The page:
Important Safety Information about COPAXONE®

Do not take COPAXONE® if you are allergic to glatiramer acetate or mannitol.

Some patients report a short-term reaction right after injecting COPAXONE®. This reaction can involve flushing (feeling of warmth and/or redness), chest tightness or pain with heart palpitations, anxiety, and trouble breathing. These symptoms generally appear within minutes of an injection, last about 15 minutes, and do not require specific treatment. During the postmarketing period, there have been reports of patients with similar symptoms who received emergency medical care. If symptoms become severe, call the emergency phone number in your area. Call your doctor right away if you develop hives, skin rash with irritation, dizziness, sweating, chest pain, trouble breathing, or severe pain at the injection site. If any of the above occurs, do not give yourself any more injections until your doctor tells you to begin again.

Chest pain may occur either as part of the immediate postinjection reaction or on its own. This pain should only last a few minutes. You may experience more than one such episode, usually beginning at least one month after starting treatment. Tell your doctor if you experience chest pain that lasts for a long time or feels very intense.

A permanent indentation under the skin (lipoatrophy or, rarely, necrosis) at the injection site may occur, due to local destruction of fat tissue. Be sure to follow proper injection technique and inform your doctor of any skin changes.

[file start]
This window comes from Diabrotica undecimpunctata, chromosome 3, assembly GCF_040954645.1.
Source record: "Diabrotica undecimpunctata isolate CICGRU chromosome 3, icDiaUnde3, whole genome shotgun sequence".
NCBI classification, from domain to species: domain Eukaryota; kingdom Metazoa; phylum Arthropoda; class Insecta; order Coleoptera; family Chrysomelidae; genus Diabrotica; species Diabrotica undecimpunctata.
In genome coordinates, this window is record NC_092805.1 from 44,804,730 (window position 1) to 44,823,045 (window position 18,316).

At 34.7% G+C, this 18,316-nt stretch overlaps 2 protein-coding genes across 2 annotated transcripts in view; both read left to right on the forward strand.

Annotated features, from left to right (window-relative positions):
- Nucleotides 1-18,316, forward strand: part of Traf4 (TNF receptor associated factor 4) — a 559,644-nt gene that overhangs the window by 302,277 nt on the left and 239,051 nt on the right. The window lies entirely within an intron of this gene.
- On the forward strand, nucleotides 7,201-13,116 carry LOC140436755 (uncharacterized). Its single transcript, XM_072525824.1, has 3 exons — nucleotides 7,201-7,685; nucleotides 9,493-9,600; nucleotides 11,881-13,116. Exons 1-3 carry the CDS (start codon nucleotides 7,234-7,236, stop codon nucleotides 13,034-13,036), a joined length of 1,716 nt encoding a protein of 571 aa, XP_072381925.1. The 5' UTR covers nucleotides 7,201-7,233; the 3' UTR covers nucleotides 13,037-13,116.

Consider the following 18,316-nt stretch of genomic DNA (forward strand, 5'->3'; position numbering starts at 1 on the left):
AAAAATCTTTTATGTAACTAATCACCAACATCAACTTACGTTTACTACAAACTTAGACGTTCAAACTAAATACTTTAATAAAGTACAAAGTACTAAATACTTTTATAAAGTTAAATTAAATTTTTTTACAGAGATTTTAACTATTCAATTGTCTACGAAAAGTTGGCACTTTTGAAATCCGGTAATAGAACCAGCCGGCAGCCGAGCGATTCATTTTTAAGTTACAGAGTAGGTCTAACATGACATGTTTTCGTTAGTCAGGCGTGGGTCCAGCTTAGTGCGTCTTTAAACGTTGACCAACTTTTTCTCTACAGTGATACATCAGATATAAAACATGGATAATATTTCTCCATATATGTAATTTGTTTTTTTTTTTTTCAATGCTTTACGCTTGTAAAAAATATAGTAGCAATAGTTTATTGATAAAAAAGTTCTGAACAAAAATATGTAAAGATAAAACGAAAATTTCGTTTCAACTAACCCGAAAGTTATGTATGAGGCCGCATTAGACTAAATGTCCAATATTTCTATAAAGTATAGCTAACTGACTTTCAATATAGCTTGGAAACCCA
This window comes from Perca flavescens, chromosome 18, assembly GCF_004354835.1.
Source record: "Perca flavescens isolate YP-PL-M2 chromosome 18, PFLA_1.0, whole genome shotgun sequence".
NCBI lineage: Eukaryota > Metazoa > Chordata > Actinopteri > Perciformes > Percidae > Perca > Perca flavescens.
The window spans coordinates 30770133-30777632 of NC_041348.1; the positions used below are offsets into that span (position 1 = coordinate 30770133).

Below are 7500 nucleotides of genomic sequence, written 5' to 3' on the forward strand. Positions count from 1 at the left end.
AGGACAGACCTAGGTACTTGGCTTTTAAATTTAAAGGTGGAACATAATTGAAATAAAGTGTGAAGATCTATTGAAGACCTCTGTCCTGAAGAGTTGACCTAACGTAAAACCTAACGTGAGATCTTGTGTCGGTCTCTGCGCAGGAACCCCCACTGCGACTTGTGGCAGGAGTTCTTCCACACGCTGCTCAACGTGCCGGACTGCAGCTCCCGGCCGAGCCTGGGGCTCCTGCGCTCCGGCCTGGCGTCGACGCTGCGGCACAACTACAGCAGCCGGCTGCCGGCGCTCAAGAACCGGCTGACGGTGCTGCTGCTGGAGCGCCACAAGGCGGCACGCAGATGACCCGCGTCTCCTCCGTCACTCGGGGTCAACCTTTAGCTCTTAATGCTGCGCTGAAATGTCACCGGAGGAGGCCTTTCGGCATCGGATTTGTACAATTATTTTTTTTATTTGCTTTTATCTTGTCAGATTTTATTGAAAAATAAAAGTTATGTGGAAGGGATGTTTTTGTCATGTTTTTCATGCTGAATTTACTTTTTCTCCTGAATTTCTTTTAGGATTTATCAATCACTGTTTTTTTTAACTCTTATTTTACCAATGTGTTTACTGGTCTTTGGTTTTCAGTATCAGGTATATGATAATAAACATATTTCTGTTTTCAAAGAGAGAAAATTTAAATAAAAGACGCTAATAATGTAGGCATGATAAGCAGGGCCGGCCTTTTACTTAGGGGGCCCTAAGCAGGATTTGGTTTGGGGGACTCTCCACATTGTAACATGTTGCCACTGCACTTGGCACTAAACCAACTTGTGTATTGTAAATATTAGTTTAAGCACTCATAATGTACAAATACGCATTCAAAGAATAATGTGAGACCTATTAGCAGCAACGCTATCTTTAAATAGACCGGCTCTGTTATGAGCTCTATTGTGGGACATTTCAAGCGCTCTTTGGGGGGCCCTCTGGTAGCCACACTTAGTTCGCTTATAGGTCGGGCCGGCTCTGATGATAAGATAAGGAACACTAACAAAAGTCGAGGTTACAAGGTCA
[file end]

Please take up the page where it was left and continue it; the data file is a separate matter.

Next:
The most common side effects in studies of COPAXONE® are redness, pain, swelling, itching, or a lump at the site of injection, flushing, rash, shortness of breath, and chest pain. These are not all of the possible side effects of COPAXONE®. For a complete list, ask your doctor or pharmacist. Tell your doctor about any side effects you have while taking COPAXONE®.

You are encouraged to report negative side effects of prescription drugs to the FDA. Visit www.fda.gov/medwatch or call 1-800-FDA-1088.

support from the start

24/7 support from the start

Receive one-on-one support and free tools when you join our Shared Solutions® program. Choose a therapy with 24/7 support you can trust.

COPAXONE® (glatiramer acetate injection) is indicated for the treatment of patients with relapsing forms of multiple sclerosis.

Important Safety Information about COPAXONE®

Do not take COPAXONE® if you are allergic to glatiramer acetate or mannitol.

Some patients report a short-term reaction right after injecting COPAXONE®. This reaction can involve flushing (feeling of warmth and/or redness), chest tightness or pain with heart palpitations, anxiety, and trouble breathing. These symptoms generally appear within minutes of an injection, last about 15 minutes, and do not require specific treatment. During the postmarketing period, there have been reports of patients with similar symptoms who received emergency medical care. If symptoms become severe, call the emergency phone number in your area. Call your doctor right away if you develop hives, skin rash with irritation, dizziness, sweating, chest pain, trouble breathing, or severe pain at the injection site. If any of the above occurs, do not give yourself any more injections until your doctor tells you to begin again.